September 1, 2022
The autonomous robots can navigate through unpredictable and complex environments.
Researchers have successfully taught microrobots how to swim using AI and reinforcement learning, in a model similar to the way humans learn to swim, float and navigate through water.
The team, made up of researchers from Santa Clara University, New Jersey Institute of Technology and the University of Hong Kong, created AI-powered swimmers that were able to identify location targets and model their route and pace appropriately to navigate towards them.
To train the robots, the team fed them positive feedback if they moved in the desired direction, with the robots building up an understanding of how to swim based on these experiences and the surroundings encountered as they moved.
“Similar to a human learning how to swim, the microswimmer learns how to move its ‘body parts’ – in this case three microparticles and extensible links – to self-propel and turn,” said Alan Tsang, assistant professor of mechanical engineering at the University of Hong Kong. “It does so without relying on human knowledge but only on a machine learning algorithm.”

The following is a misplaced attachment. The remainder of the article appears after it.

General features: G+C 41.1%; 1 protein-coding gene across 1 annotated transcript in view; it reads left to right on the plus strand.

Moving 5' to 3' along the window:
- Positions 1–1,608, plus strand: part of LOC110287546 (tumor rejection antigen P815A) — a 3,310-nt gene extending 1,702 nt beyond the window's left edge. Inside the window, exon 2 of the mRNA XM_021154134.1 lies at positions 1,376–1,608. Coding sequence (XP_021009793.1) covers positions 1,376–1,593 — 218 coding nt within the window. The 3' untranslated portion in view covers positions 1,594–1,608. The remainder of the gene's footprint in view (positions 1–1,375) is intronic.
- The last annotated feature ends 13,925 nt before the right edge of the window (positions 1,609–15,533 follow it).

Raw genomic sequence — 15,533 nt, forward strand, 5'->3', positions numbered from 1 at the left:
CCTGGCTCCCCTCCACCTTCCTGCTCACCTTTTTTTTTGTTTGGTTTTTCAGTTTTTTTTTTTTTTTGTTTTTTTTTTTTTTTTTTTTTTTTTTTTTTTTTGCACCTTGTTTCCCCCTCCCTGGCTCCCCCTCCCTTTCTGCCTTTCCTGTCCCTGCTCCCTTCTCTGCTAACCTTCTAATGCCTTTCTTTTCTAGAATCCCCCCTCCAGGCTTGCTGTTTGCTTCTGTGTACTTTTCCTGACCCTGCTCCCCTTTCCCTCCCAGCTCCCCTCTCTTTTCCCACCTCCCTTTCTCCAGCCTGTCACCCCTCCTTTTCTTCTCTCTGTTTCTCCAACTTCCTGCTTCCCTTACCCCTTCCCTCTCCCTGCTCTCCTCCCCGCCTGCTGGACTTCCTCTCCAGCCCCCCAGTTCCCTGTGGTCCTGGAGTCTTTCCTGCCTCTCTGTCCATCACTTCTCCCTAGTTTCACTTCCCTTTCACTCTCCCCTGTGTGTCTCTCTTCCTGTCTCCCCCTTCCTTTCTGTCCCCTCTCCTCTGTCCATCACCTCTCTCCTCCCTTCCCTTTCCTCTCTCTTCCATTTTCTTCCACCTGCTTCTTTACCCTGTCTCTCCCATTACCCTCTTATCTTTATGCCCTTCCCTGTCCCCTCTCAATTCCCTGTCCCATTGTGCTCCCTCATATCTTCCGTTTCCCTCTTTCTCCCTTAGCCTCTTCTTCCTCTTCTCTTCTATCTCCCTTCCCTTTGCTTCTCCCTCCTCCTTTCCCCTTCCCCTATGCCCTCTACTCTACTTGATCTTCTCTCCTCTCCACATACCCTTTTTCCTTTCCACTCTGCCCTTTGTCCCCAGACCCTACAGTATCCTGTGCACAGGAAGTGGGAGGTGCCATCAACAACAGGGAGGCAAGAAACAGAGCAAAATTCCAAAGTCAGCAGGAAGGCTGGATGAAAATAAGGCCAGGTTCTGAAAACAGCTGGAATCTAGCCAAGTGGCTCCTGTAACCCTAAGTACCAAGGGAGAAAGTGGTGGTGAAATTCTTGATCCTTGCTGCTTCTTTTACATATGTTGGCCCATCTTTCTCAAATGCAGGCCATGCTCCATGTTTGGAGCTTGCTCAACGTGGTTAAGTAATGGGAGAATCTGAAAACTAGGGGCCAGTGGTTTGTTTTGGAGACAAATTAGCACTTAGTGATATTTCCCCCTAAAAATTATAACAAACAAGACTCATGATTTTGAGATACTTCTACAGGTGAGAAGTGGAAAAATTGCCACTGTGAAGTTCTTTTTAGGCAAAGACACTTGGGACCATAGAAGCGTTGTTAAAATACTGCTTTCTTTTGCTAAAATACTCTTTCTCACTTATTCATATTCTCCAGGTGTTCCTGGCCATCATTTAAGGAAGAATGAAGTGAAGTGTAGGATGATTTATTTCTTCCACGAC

The team hopes to apply its learnings to biomedical developments, such as targeted drug delivery and microsurgery. While there have been numerous studies into developing microbots for medical applications, many run into the challenge of navigating through confined or complex spaces, or adapting to unexpected routes.
“Being able to swim at the micro-scale by itself is a challenging task,” said On Shun Pak, associate professor of mechanical engineering at Santa Clara University. “When you want a microswimmer to perform more sophisticated maneuvers, the design of their locomotory gaits can quickly become intractable.”
In this way, the team’s novel design sets itself apart in creating a robot with the capacity for more versatile autonomous movement. In trials of the new swimming robot, the team showed it was capable of navigating through complex routes without being previously programmed, as well as having a level of durability to make it appropriate for internal deployment.
Image credit: New Jersey Institute of Technology